This book has been called a tribute to your relationship as mother and daughter. Would you say that’s true? Do you think it’s changed your relationship, and if so, how?
CC: "It was a lot of fun to remember the moments when I discovered these women and when my mother introduced them to me. In some ways, the gift of this collaboration for me was to revisit those memories, which have a deeper meaning for me now as a mom. I think it made me appreciate my mom even more, that she so purposefully raised me with strong, gutsy women role models before it was something that was expected."
HRC: "The book really arose out of a conversation that we’ve had going back to when she was a little girl. It’s drawn from my experience, because when I was a little girl, I didn’t know any women who worked outside the home other than my teachers and my public librarians. I was looking for stories about women that I would never meet, and that’s how I became interested in these role models. When Chelsea was a little girl, she had a different experience."
CC: "I think now being the mother of a daughter and two sons, I really am so proud — and admittedly, he might just be copying his sister, but when Aidan is asked who his favourite superhero is and he’s like ‘Wonder Woman!’ I’m like, ‘Yesss!’ Although then, Charlotte did ask me why Wonder Woman is not in the book and I didn’t have a great answer…" [HRC laughs, “Oh dear!”]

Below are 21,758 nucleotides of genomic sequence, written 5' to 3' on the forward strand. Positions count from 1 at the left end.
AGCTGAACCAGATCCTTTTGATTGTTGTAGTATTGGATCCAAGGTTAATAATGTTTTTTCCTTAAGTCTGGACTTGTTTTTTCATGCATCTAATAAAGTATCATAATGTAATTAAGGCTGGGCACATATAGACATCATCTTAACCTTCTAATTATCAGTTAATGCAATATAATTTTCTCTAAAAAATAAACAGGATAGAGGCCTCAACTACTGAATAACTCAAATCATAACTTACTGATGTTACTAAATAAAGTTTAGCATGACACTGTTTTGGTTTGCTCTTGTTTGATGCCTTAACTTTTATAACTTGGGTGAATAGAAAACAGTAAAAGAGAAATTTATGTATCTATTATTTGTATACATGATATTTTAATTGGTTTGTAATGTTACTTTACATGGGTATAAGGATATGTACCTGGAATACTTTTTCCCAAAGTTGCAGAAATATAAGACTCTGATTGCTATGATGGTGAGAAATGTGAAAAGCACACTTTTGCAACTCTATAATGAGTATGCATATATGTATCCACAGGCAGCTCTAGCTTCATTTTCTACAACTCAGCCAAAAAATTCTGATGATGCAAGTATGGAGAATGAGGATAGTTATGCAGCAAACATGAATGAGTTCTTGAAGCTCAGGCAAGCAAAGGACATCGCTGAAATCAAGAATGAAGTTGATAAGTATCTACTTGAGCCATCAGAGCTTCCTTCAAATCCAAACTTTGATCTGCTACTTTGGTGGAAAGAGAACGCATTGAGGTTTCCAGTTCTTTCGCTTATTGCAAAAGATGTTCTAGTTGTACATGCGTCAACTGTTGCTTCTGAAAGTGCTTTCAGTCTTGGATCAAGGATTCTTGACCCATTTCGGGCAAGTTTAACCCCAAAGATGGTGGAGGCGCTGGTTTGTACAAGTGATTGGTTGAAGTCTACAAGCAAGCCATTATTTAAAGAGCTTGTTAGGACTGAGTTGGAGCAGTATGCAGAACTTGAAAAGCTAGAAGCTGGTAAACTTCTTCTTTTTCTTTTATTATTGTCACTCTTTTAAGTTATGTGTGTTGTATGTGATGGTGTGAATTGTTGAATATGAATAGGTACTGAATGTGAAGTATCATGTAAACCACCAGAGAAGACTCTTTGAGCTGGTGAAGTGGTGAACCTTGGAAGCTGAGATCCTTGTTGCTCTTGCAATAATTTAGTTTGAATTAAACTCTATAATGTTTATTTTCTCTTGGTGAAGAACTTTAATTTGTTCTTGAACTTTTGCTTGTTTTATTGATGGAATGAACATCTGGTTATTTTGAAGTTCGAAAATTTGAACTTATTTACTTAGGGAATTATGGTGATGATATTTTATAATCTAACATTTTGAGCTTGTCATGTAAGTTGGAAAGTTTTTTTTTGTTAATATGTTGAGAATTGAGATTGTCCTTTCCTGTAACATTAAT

Chelsea, are there books you wish you’d had as a kid that you’re now reading to your kids?
CC: "One of the books that I mentioned in The Book of Gutsy Women is Mary Wears What She Wants by Keith Negley. I mentioned it in the piece that includes Dr. Mary Edwards Walker, the civil war surgeon and women's rights advocate who remains the only woman to ever receive the Congressional Medal of Honour. That’s a book that wasn’t around when I was a kid, and it’s a great story about Mary, who as a little girl, wore trousers at a time when every girl was expected to wear dresses, and how that was the first time she had to be gutsy because there was a lot of censure and pushback, and how that was a profound moment in her life that propelled her to do everything else that she felt was right. Another one is Good Night Stories for Rebel Girls: Their grandmother is featured in it, which is fun for them to see their grandma in a book."
You feature several young women who are activists in your book, like Emma González and Greta Thunberg. Do you think that Gen Z’s activism is different from that of millennials, and if so, how?